From the moment Amazon entered the market nearly three decades ago, it changed the retail space forever. As in-person storefronts continue to make the transition to the digital world, consumers are growing increasingly impatient with package delivery times.
The result? E-commerce businesses worldwide are grappling to meet ever-shortening consumer attention spans and delivery deadlines, but it’s not too late to keep up with the curve — or your customers’ expectations.
Free shipping and fast shipping, two of the most critical online shopping qualifications in the eyes of digital consumers today. According to JungleScout’s Q2 Consumer Trends Report, 80% of consumers expect free shipping on online orders over a certain dollar amount while 66% of consumers expect free shipping regardless of the order price.
In terms of delivery timelines, 91% of consumers expect online orders to be delivered within a week while nine percent of consumers expect same-day delivery. If a package doesn’t arrive on time, 70% of consumers would be “very upset.”
Amazon is top of mind for many consumers’ online shopping habits, and for good reason. An Amazon Prime membership comes with unlimited free 2-day shipping for Prime products, trackable deliveries, and an all-around noteworthy buying experience.
According to Statista, Amazon makes up ~50% of today’s e-commerce retail market, a dominant force regardless of the category.
Approximately 73% of surveyed consumers in JungleScout’s study have shopped at Amazon.com at least one time in the past three months. The retail giant makes it easy to get shipments delivered quickly and transparently, with all items listed at competitive prices.
Walmart is slowly inching closer to Amazon’s success, as 40% of surveyed consumers purchased from Walmart.com over the past three months with their online sales up 37%. The retailer is making particularly impressive strides in the grocery category as well, as 51% of shoppers purchased groceries from Walmart in Q1 of this year compared to 23% of Amazon shoppers.
The value of fast and affordable delivery for increasing brand appeal and customer satisfaction is no secret. But what about e-commerce vendors that don’t have the capacity or budget to keep up with companies like Amazon or Walmart?
Offering faster delivery means your company or your consumers will have to absorb the costs somehow. However, consider whether your customers would prefer free 3-5 day delivery as opposed to paying an additional fee for next-day delivery.
Identifying your customers’ expectations and values is critical when forming your shipping strategy. Once you have a grasp on what makes your customers the most frustrated, you can amend your services accordingly to maintain a positive customer experience.
The potential for bottlenecks in the shipping industry is endless. Consider the number of moving parts necessary for a package to go from the warehouse to your customer’s doorstep. If you’re only working with a limited number of carriers, consider expanding to additional carriers ahead of the peak shipping season.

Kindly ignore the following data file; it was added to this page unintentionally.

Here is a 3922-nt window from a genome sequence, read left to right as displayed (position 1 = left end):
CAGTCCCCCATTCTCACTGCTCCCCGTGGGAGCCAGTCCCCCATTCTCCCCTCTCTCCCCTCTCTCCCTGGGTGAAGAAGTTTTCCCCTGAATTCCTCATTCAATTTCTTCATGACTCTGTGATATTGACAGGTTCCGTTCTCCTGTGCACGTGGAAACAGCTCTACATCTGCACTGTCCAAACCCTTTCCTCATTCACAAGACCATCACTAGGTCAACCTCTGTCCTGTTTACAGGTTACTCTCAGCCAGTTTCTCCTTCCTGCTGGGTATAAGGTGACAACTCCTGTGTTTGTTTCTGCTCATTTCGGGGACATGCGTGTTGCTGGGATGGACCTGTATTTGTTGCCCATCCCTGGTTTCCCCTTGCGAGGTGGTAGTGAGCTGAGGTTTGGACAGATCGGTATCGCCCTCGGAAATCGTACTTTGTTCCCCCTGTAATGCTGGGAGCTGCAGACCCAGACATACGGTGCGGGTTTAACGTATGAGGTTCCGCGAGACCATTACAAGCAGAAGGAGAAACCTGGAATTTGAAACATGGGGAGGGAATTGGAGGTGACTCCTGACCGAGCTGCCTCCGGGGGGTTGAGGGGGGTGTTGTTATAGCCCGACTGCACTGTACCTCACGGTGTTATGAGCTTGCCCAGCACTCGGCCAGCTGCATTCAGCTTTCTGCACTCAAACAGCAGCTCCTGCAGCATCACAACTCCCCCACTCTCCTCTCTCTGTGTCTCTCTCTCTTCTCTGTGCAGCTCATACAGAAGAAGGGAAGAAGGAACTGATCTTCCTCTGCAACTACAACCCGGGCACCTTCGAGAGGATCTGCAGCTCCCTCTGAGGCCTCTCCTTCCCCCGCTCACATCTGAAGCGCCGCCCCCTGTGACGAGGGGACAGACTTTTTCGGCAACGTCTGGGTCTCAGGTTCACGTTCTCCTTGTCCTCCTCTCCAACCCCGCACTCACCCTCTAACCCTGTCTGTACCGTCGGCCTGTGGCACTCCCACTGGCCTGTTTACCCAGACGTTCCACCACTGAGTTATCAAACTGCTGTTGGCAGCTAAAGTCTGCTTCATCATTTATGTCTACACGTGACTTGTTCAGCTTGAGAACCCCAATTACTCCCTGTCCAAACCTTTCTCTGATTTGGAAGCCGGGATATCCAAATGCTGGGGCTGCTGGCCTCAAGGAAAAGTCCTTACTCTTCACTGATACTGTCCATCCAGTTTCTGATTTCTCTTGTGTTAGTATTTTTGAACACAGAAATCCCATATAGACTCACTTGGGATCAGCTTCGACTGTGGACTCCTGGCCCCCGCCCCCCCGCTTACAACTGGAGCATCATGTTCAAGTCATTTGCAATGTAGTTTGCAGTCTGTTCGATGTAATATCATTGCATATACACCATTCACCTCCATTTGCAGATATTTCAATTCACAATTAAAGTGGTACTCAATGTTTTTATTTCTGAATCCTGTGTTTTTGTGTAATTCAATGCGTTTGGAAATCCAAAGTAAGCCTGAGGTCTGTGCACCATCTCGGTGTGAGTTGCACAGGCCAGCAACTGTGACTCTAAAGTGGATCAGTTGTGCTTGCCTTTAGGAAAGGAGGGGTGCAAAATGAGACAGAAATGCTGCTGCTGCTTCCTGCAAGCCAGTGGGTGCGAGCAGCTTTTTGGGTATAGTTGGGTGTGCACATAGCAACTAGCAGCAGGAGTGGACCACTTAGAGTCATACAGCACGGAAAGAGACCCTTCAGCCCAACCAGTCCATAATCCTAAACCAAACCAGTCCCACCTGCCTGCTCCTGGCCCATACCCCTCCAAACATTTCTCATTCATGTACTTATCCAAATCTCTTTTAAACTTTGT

According to 59% of US transportation and logistics companies, last-mile delivery is another notoriously difficult part of the supply chain. At the very least, you should provide consumers with real-time tracking updates to keep them in the loop on their delivery status.
Data from “Amazon’s Momentum and Retailer’s Moment of Opportunity” found that 6 in 10 consumers were more likely to complete an online purchase
Too many shipping options at checkout may give your customers pause, causing them to become flustered. Your checkout process should be smooth and cover all delivery options without overwhelming your customers.
Customers undoubtedly want speedy delivery, but at what cost? Unless you’re an e-commerce giant or you’re willing to pass along heightened shipping costs to your customers, it may not make sense to offer same-day delivery.
Overpromising and under-delivering will only result in disappointed customers. The checkout process should be incredibly easy to ensure it isn’t an additional hurdle before your customers make a purchase.
As an e-commerce business, the larger your customer base, the more widespread your delivery area. Increasing your number of shipping hubs allows you to deliver packages strategically and quickly.
Instead of relying on a singular national shipping hub to get your orders sent, consider using multiple regional shipping hubs to make deliveries faster and more cost-effective.
Peak shipping season can throw a wrench in your carefully crafted shipping strategy. Start preparing now for peak season by looking back on previous years’ data to understand your pitfalls and victories. Harness this data to make changes to this year’s approach accordingly.
Staying competitive with companies like Amazon requires a nimble shipping approach. In the end, the energy you spend improving your company’s shipping experience will only result in loyal, happy, and longstanding customers.
Jarrett Streebin is CEO and Founder of EasyPost.